Middle-aged housewife gets berieved by her debt-ridden husband and ends up being on the wrong side of the law. How? Well, she cultivates drugs, don’t you know.
Said middle-aged housewife is here played by the excellent Brenda Blethyn, twice an Oscar nominee. She is as ever pleasant of aspect and polite, even when she gets high on some of her products, cultivated with the help of Craig Ferguson.
The two have a great on-screen rapport, not least because she looks so tiny next to his huge frame. Everyone knows they are the good guys, so even the policeman turns a blind eye to their efforts.
This is a strange film which starts lumpen and miserable, making one immediately think of past British films which are all too realistic to offer diverting evenings of entertainment, but it rapidly changes direction. Even Leslie Phillips, in his most straight-laced role since Empire Of The Sun, looks ready to burst into laughter at any given moment, drugs or otherwise.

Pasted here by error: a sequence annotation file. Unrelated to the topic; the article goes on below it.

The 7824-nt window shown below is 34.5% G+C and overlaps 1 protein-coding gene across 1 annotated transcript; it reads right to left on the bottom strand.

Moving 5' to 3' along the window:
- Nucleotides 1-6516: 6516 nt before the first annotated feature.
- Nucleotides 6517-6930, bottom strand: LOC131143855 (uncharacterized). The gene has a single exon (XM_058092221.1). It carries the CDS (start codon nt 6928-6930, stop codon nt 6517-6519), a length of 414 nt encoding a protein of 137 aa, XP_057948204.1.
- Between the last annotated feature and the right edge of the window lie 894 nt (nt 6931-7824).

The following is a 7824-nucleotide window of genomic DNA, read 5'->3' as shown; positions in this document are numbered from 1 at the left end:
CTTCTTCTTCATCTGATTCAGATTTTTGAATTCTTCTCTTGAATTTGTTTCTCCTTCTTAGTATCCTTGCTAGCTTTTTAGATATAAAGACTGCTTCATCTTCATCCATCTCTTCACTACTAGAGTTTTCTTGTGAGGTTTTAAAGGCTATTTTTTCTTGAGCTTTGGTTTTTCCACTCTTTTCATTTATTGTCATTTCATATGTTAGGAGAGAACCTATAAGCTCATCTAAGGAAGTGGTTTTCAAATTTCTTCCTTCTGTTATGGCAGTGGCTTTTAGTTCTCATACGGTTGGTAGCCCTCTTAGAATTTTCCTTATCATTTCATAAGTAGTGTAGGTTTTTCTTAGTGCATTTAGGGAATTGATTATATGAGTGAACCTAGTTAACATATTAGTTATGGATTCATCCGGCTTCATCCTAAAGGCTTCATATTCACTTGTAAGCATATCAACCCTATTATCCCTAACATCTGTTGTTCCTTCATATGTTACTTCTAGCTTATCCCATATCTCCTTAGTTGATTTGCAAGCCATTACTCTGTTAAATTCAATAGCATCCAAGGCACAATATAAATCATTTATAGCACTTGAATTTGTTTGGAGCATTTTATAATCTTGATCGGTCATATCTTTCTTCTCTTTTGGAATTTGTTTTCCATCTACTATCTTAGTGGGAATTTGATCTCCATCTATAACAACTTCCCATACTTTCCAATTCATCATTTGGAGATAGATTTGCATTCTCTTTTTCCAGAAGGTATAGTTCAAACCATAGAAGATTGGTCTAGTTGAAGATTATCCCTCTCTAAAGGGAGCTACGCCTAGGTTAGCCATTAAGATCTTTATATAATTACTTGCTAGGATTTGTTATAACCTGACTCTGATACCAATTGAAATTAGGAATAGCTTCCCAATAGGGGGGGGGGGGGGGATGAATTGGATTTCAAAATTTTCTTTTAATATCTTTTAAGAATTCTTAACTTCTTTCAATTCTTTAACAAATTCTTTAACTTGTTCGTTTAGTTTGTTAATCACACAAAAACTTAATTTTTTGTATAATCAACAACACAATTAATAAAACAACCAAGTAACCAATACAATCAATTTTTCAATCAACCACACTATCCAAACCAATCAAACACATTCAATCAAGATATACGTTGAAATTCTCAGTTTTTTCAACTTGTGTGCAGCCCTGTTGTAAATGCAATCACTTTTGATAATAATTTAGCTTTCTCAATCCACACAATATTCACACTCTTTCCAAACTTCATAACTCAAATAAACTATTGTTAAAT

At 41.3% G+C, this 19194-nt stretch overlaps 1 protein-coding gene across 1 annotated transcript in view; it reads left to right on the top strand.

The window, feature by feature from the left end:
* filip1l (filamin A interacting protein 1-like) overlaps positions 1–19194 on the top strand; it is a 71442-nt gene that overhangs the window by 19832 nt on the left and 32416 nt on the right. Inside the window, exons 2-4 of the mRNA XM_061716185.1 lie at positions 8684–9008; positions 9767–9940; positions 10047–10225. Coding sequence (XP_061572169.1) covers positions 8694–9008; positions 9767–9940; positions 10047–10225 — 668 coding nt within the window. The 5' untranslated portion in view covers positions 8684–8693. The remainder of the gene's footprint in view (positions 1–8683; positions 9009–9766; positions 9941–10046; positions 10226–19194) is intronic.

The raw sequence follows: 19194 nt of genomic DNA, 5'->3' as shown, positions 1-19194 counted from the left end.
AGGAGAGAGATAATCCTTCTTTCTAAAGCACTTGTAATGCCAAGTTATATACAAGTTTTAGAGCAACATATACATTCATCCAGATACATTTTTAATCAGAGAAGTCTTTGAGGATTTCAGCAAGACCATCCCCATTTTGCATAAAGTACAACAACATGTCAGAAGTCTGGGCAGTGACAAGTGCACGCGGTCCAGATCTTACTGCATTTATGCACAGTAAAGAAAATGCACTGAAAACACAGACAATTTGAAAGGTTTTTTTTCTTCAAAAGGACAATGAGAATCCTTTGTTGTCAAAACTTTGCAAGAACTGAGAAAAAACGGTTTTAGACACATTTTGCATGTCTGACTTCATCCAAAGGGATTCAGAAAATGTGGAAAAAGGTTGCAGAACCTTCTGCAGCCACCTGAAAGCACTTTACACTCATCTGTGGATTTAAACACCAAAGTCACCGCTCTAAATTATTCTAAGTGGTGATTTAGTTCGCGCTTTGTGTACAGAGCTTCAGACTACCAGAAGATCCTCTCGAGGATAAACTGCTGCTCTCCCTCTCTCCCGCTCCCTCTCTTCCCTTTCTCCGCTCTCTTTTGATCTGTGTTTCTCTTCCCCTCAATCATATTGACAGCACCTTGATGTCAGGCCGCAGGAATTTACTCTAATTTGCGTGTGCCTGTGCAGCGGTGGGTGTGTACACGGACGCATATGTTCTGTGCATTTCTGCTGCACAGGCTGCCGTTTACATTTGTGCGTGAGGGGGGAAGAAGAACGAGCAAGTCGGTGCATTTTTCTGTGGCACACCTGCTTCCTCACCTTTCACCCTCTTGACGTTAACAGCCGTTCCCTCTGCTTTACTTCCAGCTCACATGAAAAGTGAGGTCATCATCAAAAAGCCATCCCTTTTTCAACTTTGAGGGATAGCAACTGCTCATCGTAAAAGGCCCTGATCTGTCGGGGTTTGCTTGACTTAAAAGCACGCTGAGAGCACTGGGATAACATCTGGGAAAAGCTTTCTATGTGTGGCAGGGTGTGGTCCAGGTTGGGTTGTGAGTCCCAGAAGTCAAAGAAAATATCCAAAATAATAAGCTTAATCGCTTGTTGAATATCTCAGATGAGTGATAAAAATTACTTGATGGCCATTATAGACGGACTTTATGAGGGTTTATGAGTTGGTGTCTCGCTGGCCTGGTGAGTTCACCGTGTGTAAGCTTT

Martin Clunes is solid support as always, and it is to his character that the central message is left – people should be able to smoke de nice ‘erb maaan if they choose to.
Pleasing, indeed surprisingly so, witty and in places hilarious, this is a great film if you don’t need American accents to make your evening worthwhile. Its attempts to make cannabis smoking a part of mainstream culture seem to have been largely overlooked by the media, and maybe that’s a good thing. Without too much hostile reaction, maybe the perverse ban on the drug will be lifted and our paternalistic government will find something more worthy with which to occupy its time.